I was driving in Memorial Day traffic yesterday like millions of others when I heard the “host” of a radio show say: “ On this day we offer our heartfelt thanks for those who made the ultimate sacrifice.” I know what she meant, but it rang hollow as if she had been scripted by a bored copywriter who, for some reason, thought dead soldiers would be listening. She repeated this statement several times.
The term “ultimate sacrifice” refers to dying in battle, not to the thousands upon thousands of men and women came home from war with scars and wounds that have never fully healed. Okay, Memorial Day didn’t anticipate the lingering horror of combat—it’s a moment to remember those who died at places like Normandy Beach, Iwo Jima, Dak To and Fallujah. However, I prefer the phrase: “all gave some, some gave all.”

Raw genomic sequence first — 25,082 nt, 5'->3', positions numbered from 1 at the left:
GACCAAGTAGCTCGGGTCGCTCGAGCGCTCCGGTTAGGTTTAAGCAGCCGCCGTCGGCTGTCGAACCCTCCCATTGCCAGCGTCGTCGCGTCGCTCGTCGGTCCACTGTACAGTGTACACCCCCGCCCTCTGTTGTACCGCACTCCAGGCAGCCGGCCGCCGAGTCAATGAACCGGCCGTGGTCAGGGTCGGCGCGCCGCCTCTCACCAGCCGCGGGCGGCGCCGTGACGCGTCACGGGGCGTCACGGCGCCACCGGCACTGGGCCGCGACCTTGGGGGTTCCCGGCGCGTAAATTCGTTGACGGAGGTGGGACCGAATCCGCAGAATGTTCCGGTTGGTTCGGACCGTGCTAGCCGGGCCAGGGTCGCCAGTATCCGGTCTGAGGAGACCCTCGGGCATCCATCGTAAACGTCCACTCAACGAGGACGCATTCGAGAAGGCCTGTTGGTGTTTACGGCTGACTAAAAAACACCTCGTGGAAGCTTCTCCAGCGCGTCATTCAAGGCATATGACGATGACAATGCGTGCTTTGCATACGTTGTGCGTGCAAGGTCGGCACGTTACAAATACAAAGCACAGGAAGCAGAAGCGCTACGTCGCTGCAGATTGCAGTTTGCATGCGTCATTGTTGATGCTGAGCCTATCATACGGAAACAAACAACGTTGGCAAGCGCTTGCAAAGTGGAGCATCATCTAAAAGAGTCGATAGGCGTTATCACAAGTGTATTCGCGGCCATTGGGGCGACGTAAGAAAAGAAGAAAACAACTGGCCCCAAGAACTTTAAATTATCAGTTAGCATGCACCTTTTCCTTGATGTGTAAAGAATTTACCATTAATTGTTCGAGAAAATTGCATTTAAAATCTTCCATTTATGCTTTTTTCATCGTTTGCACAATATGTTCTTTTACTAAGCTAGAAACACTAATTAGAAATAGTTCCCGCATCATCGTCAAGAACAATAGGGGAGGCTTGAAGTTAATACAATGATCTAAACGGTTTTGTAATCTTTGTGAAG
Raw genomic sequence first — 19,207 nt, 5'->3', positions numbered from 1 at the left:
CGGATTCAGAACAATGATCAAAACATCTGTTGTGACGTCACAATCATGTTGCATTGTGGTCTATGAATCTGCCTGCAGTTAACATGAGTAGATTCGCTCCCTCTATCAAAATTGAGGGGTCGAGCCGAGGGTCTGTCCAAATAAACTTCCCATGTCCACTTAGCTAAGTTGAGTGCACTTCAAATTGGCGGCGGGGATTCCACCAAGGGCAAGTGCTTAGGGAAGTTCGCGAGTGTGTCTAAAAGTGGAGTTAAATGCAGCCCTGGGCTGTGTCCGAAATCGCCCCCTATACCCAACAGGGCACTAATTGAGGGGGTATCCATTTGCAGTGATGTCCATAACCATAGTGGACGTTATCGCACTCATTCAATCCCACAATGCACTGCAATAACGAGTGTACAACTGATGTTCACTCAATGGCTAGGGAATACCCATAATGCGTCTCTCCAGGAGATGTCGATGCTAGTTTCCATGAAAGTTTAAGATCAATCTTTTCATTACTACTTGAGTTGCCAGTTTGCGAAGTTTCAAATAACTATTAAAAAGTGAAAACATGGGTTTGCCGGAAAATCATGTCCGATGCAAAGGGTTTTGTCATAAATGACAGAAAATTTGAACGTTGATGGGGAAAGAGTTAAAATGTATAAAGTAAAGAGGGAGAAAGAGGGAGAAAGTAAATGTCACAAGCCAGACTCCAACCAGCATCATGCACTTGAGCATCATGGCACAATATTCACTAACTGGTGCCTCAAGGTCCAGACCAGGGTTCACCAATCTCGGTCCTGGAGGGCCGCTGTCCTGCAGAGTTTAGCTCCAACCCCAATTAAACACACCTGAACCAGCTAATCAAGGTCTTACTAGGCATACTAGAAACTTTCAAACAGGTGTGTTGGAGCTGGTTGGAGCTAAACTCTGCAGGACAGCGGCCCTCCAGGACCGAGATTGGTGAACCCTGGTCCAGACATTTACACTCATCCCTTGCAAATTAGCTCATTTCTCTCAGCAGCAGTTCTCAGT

Or, maybe it is “heartfelt thanks,” that bothered me. When you really mean “thanks,” you add an adjective like “heartfelt” before you go about your business.
But the finality of dying in battle goes beyond words. It is a “loss” that should be in our hearts and that will always be there avoiding adjectives hurled at it, never finding the right moment to say what your dying in battle has meant to us.